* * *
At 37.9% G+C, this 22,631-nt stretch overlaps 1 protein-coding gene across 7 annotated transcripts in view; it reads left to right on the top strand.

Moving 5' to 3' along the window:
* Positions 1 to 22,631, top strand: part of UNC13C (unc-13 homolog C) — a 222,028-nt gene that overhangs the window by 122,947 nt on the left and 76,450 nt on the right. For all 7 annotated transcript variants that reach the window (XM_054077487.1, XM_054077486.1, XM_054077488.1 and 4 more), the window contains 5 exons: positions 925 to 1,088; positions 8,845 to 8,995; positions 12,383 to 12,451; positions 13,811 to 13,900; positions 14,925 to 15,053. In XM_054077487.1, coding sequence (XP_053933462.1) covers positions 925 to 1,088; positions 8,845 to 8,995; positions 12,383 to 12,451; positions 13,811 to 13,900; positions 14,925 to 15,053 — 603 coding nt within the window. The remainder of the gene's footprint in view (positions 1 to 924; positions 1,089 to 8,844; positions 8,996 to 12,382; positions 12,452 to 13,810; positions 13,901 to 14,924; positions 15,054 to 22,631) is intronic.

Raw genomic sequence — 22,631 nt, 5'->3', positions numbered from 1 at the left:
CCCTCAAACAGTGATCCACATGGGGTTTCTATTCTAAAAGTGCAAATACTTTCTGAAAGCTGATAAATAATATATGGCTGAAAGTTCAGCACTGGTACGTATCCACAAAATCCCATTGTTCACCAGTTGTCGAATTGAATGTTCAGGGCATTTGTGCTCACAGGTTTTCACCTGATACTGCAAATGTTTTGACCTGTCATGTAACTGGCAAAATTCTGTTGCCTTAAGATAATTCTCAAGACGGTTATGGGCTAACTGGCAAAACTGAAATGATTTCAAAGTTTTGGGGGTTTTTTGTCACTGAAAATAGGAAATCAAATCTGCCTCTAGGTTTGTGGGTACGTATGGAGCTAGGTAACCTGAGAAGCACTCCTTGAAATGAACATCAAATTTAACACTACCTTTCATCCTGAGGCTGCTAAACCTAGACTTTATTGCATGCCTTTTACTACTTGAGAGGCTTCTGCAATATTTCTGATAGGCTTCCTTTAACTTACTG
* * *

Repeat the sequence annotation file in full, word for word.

At 37.9% G+C, this 22,631-nt stretch overlaps 1 protein-coding gene across 7 annotated transcripts in view; it reads left to right on the top strand.

Moving 5' to 3' along the window:
* Positions 1 to 22,631, top strand: part of UNC13C (unc-13 homolog C) — a 222,028-nt gene that overhangs the window by 122,947 nt on the left and 76,450 nt on the right. For all 7 annotated transcript variants that reach the window (XM_054077487.1, XM_054077486.1, XM_054077488.1 and 4 more), the window contains 5 exons: positions 925 to 1,088; positions 8,845 to 8,995; positions 12,383 to 12,451; positions 13,811 to 13,900; positions 14,925 to 15,053. In XM_054077487.1, coding sequence (XP_053933462.1) covers positions 925 to 1,088; positions 8,845 to 8,995; positions 12,383 to 12,451; positions 13,811 to 13,900; positions 14,925 to 15,053 — 603 coding nt within the window. The remainder of the gene's footprint in view (positions 1 to 924; positions 1,089 to 8,844; positions 8,996 to 12,382; positions 12,452 to 13,810; positions 13,901 to 14,924; positions 15,054 to 22,631) is intronic.

Raw genomic sequence — 22,631 nt, 5'->3', positions numbered from 1 at the left:
CCCTCAAACAGTGATCCACATGGGGTTTCTATTCTAAAAGTGCAAATACTTTCTGAAAGCTGATAAATAATATATGGCTGAAAGTTCAGCACTGGTACGTATCCACAAAATCCCATTGTTCACCAGTTGTCGAATTGAATGTTCAGGGCATTTGTGCTCACAGGTTTTCACCTGATACTGCAAATGTTTTGACCTGTCATGTAACTGGCAAAATTCTGTTGCCTTAAGATAATTCTCAAGACGGTTATGGGCTAACTGGCAAAACTGAAATGATTTCAAAGTTTTGGGGGTTTTTTGTCACTGAAAATAGGAAATCAAATCTGCCTCTAGGTTTGTGGGTACGTATGGAGCTAGGTAACCTGAGAAGCACTCCTTGAAATGAACATCAAATTTAACACTACCTTTCATCCTGAGGCTGCTAAACCTAGACTTTATTGCATGCCTTTTACTACTTGAGAGGCTTCTGCAATATTTCTGATAGGCTTCCTTTAACTTACTG